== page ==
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Every Wednesday at 9:13 am, one of Pittsburgh's finest music writers joins me (Cindy Howes) on the Morning Mix to play a couple favorite new songs and share some insight. Today we welcome Andy Mulkerin!

In case you missed it here's what he played with commentary by Andy:

Sondre Lerche, "Bad Law" - Sondre Lerche is one of my longtime favorites, going back to his debut album when he was still a teenager. The bad news for Sondre: He recently divorced his wife of eight years. The good news for Sondre: His new album, Please, from which this single comes, is great, and also HIS FACE IS ON A NORWEGIAN POSTAGE STAMP!

Emperor X, "Fierce Resource Allocation" - Chad Matheny has long been a favorite of mine; why he's not totally famous I'm not really sure. This is the lead track from his new one, The Orlando Sentinel, which hopefully he won't get sued by a newspaper publisher over.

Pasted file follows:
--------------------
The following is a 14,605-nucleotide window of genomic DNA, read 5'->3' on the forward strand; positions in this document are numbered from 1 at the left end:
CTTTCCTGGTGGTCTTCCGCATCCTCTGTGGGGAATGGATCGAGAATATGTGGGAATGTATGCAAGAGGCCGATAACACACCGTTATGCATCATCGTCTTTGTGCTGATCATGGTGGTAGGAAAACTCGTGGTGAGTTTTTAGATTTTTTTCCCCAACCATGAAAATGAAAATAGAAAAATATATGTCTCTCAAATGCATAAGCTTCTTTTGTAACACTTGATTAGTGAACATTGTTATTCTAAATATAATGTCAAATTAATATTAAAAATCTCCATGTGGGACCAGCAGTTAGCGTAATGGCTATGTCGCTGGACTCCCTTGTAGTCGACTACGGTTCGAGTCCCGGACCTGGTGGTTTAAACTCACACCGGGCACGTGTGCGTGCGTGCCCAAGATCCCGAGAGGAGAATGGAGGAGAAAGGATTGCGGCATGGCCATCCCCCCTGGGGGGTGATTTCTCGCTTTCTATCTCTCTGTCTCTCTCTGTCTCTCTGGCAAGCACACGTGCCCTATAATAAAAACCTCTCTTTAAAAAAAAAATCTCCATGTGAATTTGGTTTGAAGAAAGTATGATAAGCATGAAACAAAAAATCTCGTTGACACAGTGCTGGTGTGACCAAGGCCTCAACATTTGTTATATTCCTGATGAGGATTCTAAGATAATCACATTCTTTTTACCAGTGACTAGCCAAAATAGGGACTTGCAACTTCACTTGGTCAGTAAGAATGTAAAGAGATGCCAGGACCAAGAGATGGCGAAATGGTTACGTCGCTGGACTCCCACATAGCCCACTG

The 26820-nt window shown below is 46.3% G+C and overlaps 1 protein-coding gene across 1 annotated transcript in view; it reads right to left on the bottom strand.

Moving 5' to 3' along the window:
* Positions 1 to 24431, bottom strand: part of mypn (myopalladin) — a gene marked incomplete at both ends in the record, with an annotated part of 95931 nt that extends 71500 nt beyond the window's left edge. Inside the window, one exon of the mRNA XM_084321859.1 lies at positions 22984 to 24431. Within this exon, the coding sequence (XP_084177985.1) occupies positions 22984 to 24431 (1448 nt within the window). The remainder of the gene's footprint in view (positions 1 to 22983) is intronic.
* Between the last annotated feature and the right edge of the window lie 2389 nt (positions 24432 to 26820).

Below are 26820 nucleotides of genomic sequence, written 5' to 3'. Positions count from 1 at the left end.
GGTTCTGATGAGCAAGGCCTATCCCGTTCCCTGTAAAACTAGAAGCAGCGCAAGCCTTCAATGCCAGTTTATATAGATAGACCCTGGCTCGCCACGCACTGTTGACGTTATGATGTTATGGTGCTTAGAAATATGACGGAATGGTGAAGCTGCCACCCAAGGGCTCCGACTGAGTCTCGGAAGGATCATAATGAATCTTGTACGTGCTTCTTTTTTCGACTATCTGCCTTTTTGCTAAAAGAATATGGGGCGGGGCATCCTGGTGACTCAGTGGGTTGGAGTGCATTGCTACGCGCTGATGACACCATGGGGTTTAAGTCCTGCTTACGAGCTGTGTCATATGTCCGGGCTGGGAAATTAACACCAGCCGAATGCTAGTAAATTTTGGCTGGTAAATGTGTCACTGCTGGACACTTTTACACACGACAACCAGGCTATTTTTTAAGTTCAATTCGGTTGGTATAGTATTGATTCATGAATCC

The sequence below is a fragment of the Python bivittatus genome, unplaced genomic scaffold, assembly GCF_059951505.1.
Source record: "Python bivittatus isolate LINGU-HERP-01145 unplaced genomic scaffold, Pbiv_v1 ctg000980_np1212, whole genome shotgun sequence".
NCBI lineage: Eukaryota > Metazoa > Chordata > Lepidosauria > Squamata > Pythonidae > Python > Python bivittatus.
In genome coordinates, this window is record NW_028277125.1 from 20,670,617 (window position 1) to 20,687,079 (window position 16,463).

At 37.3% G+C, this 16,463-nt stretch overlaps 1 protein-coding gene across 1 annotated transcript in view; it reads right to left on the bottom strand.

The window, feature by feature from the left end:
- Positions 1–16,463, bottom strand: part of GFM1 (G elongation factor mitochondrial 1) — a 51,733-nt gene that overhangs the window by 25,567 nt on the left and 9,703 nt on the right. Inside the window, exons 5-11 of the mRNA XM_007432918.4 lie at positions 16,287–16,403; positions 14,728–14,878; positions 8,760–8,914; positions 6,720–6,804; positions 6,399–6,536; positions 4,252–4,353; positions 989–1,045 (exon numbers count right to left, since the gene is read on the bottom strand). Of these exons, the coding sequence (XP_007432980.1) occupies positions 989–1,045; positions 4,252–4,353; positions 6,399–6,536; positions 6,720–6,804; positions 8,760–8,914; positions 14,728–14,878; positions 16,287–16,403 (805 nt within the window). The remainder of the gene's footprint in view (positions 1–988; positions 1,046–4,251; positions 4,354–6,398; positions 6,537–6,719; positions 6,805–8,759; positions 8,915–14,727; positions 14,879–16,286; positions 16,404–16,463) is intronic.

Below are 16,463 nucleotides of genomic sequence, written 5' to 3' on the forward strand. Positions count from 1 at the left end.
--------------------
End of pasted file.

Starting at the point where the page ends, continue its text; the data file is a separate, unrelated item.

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Every Wednesday at 9:13 am, one of Pittsburgh’s finest music writers joins me (Cindy Howes) on the Morning Mix to play a couple favorite new songs and share some insight. Today we welcome Justin Jacobs!

In case you missed it here’s what he played with commentary by Justin!

Roadkill Ghost Choir, A Blow to the Head -  Many moons ago, I played these guys on the Buzz and Cindy totally flipped. That was the Florida band's first single, Beggar's Guild. On this first single from the band's first full length album (In Tongues, out Aug. 19), they've bulked up their sound, stretched out the jams and turned up the volume. But they still sound like a mutant version of My Morning Jacket. Big things in the future for this Choir.

Trampled by Turtles, Are You Behind the Shining Star - Boy, oh boy, these guys sound great. Minnesota's TbyT has moved farther from traditional bluegrass with each release, and their upcoming album Wild Animals, out July 15, is just gorgeous acoustic songs led by Dave Simonnett's beautiful, clear voice. Great open sky music.